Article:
Use this URL to cite or link to this record in EThOS: http://ethos.bl.uk/OrderDetails.do?uin=uk.bl.ethos.715696
Title: Negative feedback of inflammation of macrophages : transcriptional cross-talk of the LPS and IL-10 signalling pathways
Author: Ridley, Michael Luke
Awarding Body: University of Birmingham
Current Institution: University of Birmingham
Date of Award: 2017
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Abstract:
The classical picture of interleukin 10 (IL-10) is of a powerful anti-inflammatory cytokine, which suppresses many functions of myeloid cells, including antigen presentation and pro-inflammatory cytokine expression. IL-10 acts via the Janus-activated kinase JAK1 to activate the transcription factor STAT3. The actions of IL-10 are essential for prevention of excessive inflammatory responses, particularly in gut tissues that are constantly exposed to potential pathogens. Many of the antiinflammatory effects of IL-10 have been attributed to the inhibition of the transcription NF-KB. However, this simplistic picture of IL-10 is becoming increasingly under challenge, with emerging evidence of immune-stimulatory properties, and actions that cannot be attributed to NF-KB inhibition. In this thesis I used monocyte-derived macrophages from healthy human donors to investigate the effects of IL-10 on responses to LPS and subsequently dissected the molecular mechanisms of these changes in gene expression using small chemical inhibitors and siRNA. These shed new light on the mechanisms by which IL-10 inhibits pro-inflammatory gene expression. They also indicate surprisingly broad and powerful gene-specific cooperative interactions between LPS-induced and IL-10 induced signalling pathways, which are likely to contribute to the subtle immunemodulatory properties of IL-10.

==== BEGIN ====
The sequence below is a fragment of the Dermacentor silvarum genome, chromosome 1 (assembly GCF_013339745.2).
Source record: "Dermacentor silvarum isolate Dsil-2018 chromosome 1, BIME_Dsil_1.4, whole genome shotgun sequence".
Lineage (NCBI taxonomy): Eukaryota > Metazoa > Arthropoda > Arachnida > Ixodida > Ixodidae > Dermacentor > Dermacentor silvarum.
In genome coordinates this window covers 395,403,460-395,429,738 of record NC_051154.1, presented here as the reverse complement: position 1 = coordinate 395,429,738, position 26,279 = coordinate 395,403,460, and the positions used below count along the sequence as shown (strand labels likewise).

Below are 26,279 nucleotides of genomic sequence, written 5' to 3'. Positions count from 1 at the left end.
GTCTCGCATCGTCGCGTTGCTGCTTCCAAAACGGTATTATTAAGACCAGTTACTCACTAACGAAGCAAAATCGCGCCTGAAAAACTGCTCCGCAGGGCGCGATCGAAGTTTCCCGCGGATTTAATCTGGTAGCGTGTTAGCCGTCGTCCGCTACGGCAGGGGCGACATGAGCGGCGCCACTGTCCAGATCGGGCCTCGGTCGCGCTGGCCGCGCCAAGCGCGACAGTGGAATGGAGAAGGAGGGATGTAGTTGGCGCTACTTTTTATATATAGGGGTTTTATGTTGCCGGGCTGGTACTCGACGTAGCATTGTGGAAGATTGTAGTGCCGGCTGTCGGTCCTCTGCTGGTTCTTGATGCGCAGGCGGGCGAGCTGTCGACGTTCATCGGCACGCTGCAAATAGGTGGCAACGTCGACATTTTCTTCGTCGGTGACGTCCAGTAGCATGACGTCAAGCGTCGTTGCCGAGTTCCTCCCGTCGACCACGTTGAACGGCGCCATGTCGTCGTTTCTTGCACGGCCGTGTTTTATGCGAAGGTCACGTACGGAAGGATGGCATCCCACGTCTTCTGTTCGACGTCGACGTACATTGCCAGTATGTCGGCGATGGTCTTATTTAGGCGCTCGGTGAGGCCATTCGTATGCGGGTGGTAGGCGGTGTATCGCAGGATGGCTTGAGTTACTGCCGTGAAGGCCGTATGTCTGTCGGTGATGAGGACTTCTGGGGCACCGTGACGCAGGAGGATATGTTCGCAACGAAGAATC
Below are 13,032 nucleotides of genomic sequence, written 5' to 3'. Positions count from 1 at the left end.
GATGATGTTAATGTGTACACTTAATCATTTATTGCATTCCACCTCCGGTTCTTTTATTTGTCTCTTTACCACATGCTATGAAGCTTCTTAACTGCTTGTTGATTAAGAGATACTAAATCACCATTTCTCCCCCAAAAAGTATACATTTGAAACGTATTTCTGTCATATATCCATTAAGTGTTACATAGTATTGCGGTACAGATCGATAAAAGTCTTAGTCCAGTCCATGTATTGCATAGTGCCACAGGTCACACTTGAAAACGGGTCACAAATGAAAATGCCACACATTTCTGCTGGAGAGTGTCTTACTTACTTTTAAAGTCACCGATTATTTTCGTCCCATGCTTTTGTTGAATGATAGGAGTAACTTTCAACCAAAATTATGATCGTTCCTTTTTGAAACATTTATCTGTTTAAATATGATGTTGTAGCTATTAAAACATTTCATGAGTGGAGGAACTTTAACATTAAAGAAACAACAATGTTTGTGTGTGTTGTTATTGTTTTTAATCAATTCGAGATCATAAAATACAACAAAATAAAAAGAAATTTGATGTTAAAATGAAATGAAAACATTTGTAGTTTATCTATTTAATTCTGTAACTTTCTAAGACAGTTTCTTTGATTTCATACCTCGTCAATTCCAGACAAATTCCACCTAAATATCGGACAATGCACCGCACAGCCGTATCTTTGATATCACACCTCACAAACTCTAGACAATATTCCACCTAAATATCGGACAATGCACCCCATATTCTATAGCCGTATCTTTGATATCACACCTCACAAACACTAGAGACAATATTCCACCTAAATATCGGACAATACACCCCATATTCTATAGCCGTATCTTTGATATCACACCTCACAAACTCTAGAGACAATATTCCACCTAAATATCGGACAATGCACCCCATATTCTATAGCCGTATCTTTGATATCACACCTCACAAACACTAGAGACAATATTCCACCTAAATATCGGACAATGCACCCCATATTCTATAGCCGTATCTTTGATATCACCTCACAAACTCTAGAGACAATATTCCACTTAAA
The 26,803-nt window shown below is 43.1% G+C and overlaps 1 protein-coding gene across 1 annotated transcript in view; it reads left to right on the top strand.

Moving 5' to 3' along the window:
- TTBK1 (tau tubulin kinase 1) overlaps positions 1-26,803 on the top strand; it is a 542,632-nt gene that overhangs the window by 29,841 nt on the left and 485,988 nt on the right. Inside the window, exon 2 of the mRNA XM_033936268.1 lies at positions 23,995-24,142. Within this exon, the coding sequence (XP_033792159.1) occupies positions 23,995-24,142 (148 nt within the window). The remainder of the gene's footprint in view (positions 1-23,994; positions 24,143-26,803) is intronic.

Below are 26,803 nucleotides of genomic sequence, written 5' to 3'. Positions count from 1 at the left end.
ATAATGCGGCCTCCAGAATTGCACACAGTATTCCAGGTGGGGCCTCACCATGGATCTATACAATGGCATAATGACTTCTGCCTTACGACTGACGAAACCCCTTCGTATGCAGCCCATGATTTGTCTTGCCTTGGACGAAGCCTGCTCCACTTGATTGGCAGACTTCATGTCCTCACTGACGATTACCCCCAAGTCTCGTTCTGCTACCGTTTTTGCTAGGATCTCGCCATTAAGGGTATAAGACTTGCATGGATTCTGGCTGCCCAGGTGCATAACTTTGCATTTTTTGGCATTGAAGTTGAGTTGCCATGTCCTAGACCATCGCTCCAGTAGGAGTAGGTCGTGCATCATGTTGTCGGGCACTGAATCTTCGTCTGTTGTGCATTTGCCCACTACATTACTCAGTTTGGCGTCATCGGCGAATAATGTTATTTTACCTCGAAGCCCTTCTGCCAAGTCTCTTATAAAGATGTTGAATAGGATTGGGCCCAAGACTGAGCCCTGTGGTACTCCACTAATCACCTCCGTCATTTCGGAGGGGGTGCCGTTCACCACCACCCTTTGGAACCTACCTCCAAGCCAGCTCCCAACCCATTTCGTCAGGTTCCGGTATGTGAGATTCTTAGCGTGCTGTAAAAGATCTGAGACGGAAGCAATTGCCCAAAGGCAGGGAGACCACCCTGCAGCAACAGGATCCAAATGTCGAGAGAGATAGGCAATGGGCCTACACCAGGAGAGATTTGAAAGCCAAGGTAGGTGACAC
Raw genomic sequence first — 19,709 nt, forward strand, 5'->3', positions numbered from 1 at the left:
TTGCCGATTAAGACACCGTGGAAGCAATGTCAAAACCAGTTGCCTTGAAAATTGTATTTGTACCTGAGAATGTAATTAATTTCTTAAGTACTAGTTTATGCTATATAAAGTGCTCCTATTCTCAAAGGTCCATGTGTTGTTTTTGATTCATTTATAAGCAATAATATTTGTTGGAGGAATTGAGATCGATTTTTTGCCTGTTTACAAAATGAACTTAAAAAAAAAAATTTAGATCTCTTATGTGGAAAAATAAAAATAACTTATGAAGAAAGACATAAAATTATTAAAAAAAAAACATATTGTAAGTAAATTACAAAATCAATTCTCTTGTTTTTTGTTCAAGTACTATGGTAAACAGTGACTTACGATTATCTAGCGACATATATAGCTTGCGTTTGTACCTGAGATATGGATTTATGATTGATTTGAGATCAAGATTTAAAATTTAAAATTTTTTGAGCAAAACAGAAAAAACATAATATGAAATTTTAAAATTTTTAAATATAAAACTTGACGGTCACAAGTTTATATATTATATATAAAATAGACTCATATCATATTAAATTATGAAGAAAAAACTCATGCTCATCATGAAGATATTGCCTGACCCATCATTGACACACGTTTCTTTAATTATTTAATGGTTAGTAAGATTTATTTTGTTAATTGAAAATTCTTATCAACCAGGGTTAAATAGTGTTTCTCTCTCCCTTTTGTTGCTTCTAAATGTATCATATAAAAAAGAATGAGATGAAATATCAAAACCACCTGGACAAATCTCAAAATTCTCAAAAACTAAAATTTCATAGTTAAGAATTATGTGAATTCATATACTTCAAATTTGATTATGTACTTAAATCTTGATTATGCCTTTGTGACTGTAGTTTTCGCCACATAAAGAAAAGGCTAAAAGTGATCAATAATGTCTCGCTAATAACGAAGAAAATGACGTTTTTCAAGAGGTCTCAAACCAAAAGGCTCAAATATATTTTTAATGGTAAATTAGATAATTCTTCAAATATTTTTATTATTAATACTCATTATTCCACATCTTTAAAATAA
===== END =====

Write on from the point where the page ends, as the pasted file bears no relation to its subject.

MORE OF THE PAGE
Supervisor: Not available Sponsor: Not available
Qualification Name: Thesis (Ph.D.) Qualification Level: Doctoral
EThOS ID: uk.bl.ethos.715696  DOI: Not available
Keywords: RC Internal medicine
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